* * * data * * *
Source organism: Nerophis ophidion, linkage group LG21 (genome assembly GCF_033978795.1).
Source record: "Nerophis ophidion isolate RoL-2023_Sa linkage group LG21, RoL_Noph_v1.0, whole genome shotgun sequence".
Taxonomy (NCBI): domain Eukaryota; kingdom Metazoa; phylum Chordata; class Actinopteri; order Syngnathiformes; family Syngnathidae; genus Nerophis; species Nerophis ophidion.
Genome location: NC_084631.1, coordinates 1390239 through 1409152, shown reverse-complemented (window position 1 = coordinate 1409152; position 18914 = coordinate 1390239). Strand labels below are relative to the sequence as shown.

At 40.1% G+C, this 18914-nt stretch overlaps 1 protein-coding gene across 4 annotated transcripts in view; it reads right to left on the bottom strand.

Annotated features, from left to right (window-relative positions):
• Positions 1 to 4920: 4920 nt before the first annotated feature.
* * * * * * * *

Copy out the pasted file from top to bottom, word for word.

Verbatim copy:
Source organism: Nerophis ophidion, linkage group LG21 (genome assembly GCF_033978795.1).
Source record: "Nerophis ophidion isolate RoL-2023_Sa linkage group LG21, RoL_Noph_v1.0, whole genome shotgun sequence".
Taxonomy (NCBI): domain Eukaryota; kingdom Metazoa; phylum Chordata; class Actinopteri; order Syngnathiformes; family Syngnathidae; genus Nerophis; species Nerophis ophidion.
Genome location: NC_084631.1, coordinates 1390239 through 1409152, shown reverse-complemented (window position 1 = coordinate 1409152; position 18914 = coordinate 1390239). Strand labels below are relative to the sequence as shown.

At 40.1% G+C, this 18914-nt stretch overlaps 1 protein-coding gene across 4 annotated transcripts in view; it reads right to left on the bottom strand.

Annotated features, from left to right (window-relative positions):
• Positions 1 to 4920: 4920 nt before the first annotated feature.